Should I Pay Down My Debt Before Investing?

Updated: Jun 26, 2019



Numerous financial advisors and planners will tell you to start investing early in your career. After all, the sooner you invest, the more time your money has to grow. Can you disagree with this logic?


The Rule of 72 declares that the amount of interest you are earning divided by 72 will give you the number of years it will take to double your money. For instance, if you are earning ten percent a year, it will take you roughly 7 years and a few months to double your money. Not too shabby!


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But what if your investments aren't earning a return that is greater than what you are paying out? For instance, if you are maintaining a credit card balance charging you 12% a year, yet your returns are averaging 8% a year, you may think you are losing 4% (12-8 in case you hate math!). SPOILER ALERT: You are losing more than 4%!



The primary goal of investing is to beat and exceed inflation. Currently, as of the writing for this blog, the annual inflation rate is 2%. This means to keep pace with inflation while paying on the credit card interest of 12% in our example above, your investments need to be earning 14% a year just to keep pace. Ouch! Yet, I come across many clients who will argue back, "But I am still earning 8% a year on my returns!" Sadly, these clients aren't considering taxes, fees, and inflation.


At this point, you are thinking "Where am I going to earn 14% a year if I am paying out 12%?" and it's a valid question.



If you are in this situation, you need to ignore the financial gurus because they are misleading you. Your primary goal is to pay off this debt quickly so you can turn those outgoing credit card payments towards your investments.


To pay off your debt quickly and efficiently, read our blog: Debt Stacking


What If Debt Interest is Same as My Investments?

For another scenario, let's state you are paying 6% per year on your debt due to interest. This can be from a mortgage to an automobile. If you are earning 8% annum on your investments, are you including the loss of purchasing power? You are really breaking even because 8% - 2% inflation is 6% obviously. We have seen some really solid returns lately in the stock market but these returns seen lately in the double digits occur in statistical outliers and are not the norms. Therefore, expect the returns to dip below 10% eventually.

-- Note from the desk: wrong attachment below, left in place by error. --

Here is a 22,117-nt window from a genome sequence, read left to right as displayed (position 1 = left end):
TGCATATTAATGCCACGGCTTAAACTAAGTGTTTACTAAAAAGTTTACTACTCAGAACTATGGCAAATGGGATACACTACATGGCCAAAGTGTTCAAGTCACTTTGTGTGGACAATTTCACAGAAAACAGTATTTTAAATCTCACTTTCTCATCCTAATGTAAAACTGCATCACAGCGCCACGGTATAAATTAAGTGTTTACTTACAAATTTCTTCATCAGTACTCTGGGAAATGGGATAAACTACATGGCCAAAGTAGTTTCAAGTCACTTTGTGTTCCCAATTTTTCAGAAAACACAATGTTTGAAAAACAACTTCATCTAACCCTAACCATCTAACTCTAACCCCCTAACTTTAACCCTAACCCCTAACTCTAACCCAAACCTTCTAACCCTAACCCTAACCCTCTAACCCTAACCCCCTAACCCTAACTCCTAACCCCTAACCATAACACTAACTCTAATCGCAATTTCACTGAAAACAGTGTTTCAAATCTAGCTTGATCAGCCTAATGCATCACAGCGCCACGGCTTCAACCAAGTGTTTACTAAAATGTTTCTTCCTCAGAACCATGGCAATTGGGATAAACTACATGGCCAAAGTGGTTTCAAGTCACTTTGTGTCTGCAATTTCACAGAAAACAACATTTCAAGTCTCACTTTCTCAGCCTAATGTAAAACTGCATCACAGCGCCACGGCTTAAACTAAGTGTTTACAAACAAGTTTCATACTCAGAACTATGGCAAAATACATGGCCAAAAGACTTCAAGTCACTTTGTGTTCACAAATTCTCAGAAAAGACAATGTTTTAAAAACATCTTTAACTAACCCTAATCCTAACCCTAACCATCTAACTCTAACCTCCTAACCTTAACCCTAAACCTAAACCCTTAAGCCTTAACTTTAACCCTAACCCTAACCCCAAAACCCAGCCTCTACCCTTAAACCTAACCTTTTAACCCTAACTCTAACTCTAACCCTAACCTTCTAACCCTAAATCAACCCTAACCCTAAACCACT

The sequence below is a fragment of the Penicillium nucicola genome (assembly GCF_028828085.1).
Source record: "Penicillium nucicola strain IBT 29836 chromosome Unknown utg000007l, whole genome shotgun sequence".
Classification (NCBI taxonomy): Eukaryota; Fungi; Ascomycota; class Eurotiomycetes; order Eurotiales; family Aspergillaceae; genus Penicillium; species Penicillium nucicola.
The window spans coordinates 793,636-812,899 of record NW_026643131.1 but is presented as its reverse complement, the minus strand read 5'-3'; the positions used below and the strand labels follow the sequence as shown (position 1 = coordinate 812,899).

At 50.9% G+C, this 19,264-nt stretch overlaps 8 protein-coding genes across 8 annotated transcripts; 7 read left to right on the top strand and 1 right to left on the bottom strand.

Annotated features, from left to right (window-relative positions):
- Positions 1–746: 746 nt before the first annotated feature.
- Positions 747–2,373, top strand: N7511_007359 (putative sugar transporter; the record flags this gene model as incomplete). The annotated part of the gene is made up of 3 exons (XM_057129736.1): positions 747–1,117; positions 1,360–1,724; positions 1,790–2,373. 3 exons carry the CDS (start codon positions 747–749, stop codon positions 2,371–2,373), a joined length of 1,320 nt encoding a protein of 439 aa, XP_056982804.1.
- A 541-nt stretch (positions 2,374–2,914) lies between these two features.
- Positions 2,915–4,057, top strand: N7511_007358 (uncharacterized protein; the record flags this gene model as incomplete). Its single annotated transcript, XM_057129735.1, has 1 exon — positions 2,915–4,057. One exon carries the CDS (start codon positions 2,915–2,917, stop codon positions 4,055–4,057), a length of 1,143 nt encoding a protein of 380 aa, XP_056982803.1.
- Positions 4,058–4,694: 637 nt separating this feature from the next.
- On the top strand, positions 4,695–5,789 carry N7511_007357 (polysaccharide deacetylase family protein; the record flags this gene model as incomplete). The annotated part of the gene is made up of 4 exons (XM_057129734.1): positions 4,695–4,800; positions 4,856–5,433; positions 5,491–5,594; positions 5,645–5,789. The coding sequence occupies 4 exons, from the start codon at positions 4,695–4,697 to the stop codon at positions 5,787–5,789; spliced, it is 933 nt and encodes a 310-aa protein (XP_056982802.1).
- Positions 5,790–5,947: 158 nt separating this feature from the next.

If you are in this situation, determine how long it can take you to pay off these debts. With a mortgage of more than 10 years, strive to pay off early but I would bless you investing while paying a mortgage because a home gives you an equity return. An automobile declines in value rapidly and the equity is minimal.


For any other debt that exceeds what you can earn in the financial markets, your goal has to be paying down any balances as quickly as possible. The debt snowball method has proven time again to be effective because it frees up capital quickly to pay down other debts. Read Debt Snowball: Payoff Debt the Smart Way


There are occasions where investing first before paying down debt makes sense such as credit cards offering 0% interest until 2020. By taking advantage of these offers and transferring balances over or paying the minimum amount each month, you won't accumulate any interest charges. Just pay attention to any fees that may occur. At this point, you can invest the difference into a brokerage account or max out your IRA early.


It's a numbers game but you must be on watch to always be taking advantage of the best possible deals. There are many sites on the web to browse current credit rates and offers plus we have seen businesses take a similar approach.


Last decade, we witnessed corporations taking on billions in debt. The reason many of these businesses were doing this was that it was literally cheaper to take in new debt while investing it to make more money. With banks charging them 1% interest for loans, corporations were using these funds to earn anywhere from 5-12% a year, depending on the type of business.


Being Responsible with Debt

This strategy isn't for everyone. If you are not good at managing your money, aren't paying your bills on time, and not maintaining a budget on a regular basis, then you need to avoid this method all together because it is likely you'll just find yourself in a financial situation that isn't pleasant. These tips and recommendations are only for those who manage their money responsibly.


Recommendations

Take a deep dive look into your finances this week and compare the interest rates you are paying out to the return of your investments. Next, develop a strategy that can help you get ahead. This strategy may be to get out of debt quickly or if you are debt free, it may be to invest more in your investment accounts.

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